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THE UK’S MOST READ GA MAGAZINE
Pierre Robin 1927-2020 ONE MAN’S ENDURING LEGACY
UK’S MOST UNIQUE FLY-IN? FIRST TIME TO LUNDY ISLAND
MICROSOFT FLIGHT SIM 2020 EDITION REVIEWED
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n between the showers and the high winds, I’ve been trying to get to know the RV-3 a little better. I’d got the seat position right from the start, but I’d noticed on a few occasions that I would catch an application of brake along with the required rudder input, often at an inopportune moment. Most recently it followed a bounce that came out of nowhere on landing (yes, honestly!), which grabbed my attention. Head down under the panel, it seemed that at least some of the problem was the wingwalk style grip tape, fitted beneath the pedals sometime during the aircraft’s life. From the way my feet rested on the pedals, the tape was catching at my heels, and to avoid that I had been angling my feet a little oddly. Out came the tape, along with the sticky it left behind. My footwear still felt at odds with the floor though. In the past, I had read about how Pitts Special expert Budd Davisson frequently chops down the chunky heels of pilot’s shoes when transitioning them onto the type. Heavy heels makes pilots clumsy with their feet, so I took a look at my own. Definitely chunky, and not rounded enough… a couple of minutes after working with a knife on an old pair I had rounded heels. BIG difference – my feet now sat perfectly, and slid back and forth with no more inadvertent brake application. On my next day’s flying all the landings felt great, until I got back to home… I thought I had it all perfectly dialled in, touchdown in the same spot, felt smooth, then here we go… bounced again. No inopportune brake this time at least. Combine these factors with the fact that there’s always someone around with a phone to record your ‘less than perfect’ landing, plus being editor of a flying magazine in an unusual aeroplane – and the videos of your bouncy landing will always find you… Luckily, it looked slightly better from the outside than it felt on the inside (I’ve been surprised how amplified things feel in a very small airframe). I think I’ve learned that my aiming point has had me finding a particular hump in the runway at just the wrong point. That’s my excuse at least. Now to test that idea out…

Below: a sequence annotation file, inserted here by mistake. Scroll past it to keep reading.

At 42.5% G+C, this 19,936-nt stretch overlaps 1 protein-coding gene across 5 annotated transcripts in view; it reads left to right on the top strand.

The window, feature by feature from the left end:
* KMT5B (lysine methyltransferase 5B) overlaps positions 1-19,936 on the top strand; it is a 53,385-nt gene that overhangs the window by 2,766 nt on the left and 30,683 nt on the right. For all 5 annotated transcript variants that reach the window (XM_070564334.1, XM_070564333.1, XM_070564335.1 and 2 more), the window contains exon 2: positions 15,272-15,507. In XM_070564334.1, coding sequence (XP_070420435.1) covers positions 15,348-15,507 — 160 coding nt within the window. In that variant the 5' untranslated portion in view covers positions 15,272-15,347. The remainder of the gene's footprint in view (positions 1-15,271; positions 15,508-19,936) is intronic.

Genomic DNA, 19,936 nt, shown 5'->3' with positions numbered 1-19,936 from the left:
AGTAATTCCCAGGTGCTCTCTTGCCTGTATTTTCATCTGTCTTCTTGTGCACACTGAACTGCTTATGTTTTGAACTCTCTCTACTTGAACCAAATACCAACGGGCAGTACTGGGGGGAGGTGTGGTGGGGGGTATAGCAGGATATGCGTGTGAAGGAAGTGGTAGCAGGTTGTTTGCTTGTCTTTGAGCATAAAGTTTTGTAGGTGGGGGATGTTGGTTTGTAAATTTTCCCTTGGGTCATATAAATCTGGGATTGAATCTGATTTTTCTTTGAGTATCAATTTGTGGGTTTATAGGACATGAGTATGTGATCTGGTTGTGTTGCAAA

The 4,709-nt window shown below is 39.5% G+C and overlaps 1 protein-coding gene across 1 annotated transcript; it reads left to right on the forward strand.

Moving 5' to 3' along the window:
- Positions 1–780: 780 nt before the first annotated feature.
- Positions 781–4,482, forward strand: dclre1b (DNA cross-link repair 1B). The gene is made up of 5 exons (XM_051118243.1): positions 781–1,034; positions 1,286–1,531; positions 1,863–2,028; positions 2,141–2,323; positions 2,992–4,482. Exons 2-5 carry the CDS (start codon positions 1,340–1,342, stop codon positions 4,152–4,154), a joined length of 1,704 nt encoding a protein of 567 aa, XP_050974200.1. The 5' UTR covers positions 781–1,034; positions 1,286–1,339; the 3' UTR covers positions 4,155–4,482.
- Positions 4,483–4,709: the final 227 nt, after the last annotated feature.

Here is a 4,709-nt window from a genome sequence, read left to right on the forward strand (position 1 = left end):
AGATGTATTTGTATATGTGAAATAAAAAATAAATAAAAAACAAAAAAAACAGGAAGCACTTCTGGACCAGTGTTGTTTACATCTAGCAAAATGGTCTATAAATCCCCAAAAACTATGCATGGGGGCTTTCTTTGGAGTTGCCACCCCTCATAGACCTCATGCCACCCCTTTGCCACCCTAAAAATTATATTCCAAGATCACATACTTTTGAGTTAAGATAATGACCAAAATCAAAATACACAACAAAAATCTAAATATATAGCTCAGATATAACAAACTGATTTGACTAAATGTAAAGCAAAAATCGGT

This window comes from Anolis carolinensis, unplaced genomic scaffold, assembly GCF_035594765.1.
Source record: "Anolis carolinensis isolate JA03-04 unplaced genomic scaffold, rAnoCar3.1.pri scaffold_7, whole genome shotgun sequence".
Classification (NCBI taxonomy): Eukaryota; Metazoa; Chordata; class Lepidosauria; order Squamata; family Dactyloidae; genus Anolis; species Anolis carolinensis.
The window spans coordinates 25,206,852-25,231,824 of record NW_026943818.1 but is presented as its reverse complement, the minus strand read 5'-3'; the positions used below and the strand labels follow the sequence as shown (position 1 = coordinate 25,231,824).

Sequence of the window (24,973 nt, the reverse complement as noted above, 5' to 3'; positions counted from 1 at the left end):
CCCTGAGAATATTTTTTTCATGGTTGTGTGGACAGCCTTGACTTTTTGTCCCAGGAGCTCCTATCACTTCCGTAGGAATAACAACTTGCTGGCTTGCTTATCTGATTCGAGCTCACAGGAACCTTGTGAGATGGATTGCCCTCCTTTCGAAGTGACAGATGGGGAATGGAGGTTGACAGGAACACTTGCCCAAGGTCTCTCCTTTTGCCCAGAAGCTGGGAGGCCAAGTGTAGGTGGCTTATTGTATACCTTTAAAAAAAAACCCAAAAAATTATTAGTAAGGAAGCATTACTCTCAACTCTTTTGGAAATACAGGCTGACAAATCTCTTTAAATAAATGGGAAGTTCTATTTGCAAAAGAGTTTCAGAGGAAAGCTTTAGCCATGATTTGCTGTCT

EDITOR Ed Hicks firstname.lastname@example.org NEWS EDITOR Dave Calderwood email@example.com PRODUCTION EDITOR Lizi Brown firstname.lastname@example.org ART EDITOR Ollie Alderton email@example.com CONTRIBUTORS Mark Hales, Ed Bellamy, Boyd Kelly Michael Smith, Matt Dearden Dave White, Yayeri van Baarsen FLIGHT SAFETY EDITOR Steve Ayres firstname.lastname@example.org PUBLISHER & MANAGING DIRECTOR Ian Seager email@example.com PRODUCTION MANAGER Nick Powell firstname.lastname@example.org SUBSCRIPTIONS MANAGER Kirstie May email@example.com ADVERTISING ACCOUNT MANAGER Zoe Yeo firstname.lastname@example.org EXHIBITION MANAGERS Darran Ward email@example.com Paul Yates firstname.lastname@example.org MARKETING COORDINATOR Joanna Woronowicz email@example.com FINANCIAL DIRECTOR Martine Teissier firstname.lastname@example.org
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Left If you see Ed wearing down-at-heel shoes, you now know why…
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Contents October 2020
Features 18 I Get Paid for This… Mindy Lindheim
Demo pilot Mindy Lindheim shows off aeroplanes to eager potential customers!
26 Special Feature Pierre Robin 1927-2020 Pierre Robin, who has died aged 93, will be
appreciated by light aviation enthusiasts worldwide. We examine his legacy
38 My First Solo Bradley Brockies
Bradley Brockies is the youngest pilot to solo with Aerobility. Was he scared? Not a bit…
40 Special Feature Lundy Sunday
This remote island plays annual host to one of the UK’s most unusual fly-in venues. Dave White made his first trip this year – and loved it
46 Accident Analysis Who’s in control?
Steve Ayres examines why it’s worth looking at the consequences of handing over those precious flight controls – and why it’s vital to get the cockpit ‘relationships’ right
52 Flying Adventure History makers…
Captain Michael Smith sets off in his Seabear seaplane to follow a historic trail blazed by his namesake – 100 years earlier…
Pierre Robin 1927-2020
64 Top Gear Microsoft Flight Sim: 2020 YouTuber AIRBOYD reviews the latest version of Microsoft Flight Simulator
Regulars 3 Editorial 6 News 16 Pilot Careers 21 Matt Dearden
23 25 48 68
Mark Hales Ian Seager Accident Reports By Association
SIX Free Landings!
74 FLYER Club Members Save £66 n Andrewsfield n Bodmin n Dundee
n Ince n Sandown n Strathaven PLUS Win a print or digital Pooleys UK Flight Guide July 2016 | FLYER | 5
Aviation news from around the world – for the latest visit www.flyer.co.uk
Brize/Oxford’s infringement trap Above The combined controlled airspace proposed by Brize and Oxford with no fewer than 16 separate pieces of airspace
Video Steve Noujaim, who led the response by the General Aviation Alliance to the Brize/ Oxford airspace proposals, says the current position is ‘set up for infringement’. Click the button above to watch our video interview with Steve
6 | FLYER | October 2020